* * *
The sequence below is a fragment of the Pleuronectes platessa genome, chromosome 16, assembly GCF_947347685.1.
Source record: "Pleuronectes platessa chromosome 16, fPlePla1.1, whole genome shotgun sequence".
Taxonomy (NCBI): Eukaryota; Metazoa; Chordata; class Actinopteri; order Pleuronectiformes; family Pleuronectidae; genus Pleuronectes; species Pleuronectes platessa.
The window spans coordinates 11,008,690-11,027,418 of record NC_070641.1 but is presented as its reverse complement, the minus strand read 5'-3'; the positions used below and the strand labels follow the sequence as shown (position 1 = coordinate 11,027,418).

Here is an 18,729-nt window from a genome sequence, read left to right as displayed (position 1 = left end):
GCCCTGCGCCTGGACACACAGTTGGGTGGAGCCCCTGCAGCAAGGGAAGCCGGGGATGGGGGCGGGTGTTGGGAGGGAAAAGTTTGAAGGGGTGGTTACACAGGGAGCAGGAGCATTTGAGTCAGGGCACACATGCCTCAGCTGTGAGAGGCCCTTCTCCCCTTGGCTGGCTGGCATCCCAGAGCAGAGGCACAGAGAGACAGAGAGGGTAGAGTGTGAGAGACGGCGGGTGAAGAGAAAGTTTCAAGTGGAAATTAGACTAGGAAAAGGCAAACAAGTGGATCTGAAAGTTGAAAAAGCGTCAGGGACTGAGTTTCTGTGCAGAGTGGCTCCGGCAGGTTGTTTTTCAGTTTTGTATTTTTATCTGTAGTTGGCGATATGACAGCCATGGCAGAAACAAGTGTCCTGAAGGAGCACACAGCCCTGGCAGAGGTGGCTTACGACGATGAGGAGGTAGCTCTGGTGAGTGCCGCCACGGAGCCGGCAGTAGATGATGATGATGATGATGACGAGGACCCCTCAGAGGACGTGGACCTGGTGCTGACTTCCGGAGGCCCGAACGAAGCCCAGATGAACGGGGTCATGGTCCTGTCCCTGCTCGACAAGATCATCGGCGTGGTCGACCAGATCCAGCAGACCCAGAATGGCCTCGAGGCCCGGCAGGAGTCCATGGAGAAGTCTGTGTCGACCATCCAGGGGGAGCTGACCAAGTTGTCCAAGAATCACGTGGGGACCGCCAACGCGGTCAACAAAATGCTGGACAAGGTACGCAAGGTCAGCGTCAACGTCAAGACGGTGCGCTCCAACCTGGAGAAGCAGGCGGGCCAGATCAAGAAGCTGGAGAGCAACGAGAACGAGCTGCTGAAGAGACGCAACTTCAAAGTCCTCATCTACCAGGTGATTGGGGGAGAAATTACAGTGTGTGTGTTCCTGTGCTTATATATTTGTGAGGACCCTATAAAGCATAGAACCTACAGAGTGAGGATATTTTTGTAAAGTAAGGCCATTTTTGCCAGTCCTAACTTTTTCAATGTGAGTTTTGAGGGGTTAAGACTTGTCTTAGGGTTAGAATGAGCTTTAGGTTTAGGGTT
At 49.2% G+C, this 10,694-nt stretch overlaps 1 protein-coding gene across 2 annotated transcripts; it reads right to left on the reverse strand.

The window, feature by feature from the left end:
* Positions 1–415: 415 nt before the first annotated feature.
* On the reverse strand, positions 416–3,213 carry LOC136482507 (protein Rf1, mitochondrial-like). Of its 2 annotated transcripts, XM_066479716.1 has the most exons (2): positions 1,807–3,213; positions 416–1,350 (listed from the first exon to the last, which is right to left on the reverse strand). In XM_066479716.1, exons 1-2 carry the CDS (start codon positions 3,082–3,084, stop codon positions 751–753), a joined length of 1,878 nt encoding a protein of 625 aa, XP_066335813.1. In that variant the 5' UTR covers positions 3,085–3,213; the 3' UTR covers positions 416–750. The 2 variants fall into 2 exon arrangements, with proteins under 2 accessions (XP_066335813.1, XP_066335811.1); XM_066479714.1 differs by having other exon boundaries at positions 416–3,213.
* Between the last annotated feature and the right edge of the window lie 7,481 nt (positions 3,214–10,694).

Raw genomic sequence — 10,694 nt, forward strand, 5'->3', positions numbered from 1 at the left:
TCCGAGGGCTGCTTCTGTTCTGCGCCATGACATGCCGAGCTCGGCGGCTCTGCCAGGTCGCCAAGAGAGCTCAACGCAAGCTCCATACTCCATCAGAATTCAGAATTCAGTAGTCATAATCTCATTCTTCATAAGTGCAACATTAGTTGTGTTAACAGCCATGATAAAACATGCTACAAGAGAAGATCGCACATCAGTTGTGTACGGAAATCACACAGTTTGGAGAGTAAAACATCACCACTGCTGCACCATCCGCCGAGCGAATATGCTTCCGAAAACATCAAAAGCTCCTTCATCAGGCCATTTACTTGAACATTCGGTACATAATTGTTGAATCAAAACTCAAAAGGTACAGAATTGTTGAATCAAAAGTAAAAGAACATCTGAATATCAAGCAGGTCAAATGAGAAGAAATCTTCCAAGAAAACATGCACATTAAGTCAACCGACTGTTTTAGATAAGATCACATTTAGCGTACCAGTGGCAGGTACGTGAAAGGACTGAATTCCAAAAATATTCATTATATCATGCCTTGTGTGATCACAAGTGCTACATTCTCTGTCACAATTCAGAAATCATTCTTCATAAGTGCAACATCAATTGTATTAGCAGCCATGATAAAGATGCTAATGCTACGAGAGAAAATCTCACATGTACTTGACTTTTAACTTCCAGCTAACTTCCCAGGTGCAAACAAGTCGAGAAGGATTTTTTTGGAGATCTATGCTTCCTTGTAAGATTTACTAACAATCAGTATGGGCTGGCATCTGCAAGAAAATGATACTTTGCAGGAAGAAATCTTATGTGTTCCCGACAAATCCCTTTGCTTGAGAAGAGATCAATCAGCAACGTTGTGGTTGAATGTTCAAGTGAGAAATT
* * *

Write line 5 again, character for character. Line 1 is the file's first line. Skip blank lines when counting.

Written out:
Here is an 18,729-nt window from a genome sequence, read left to right as displayed (position 1 = left end):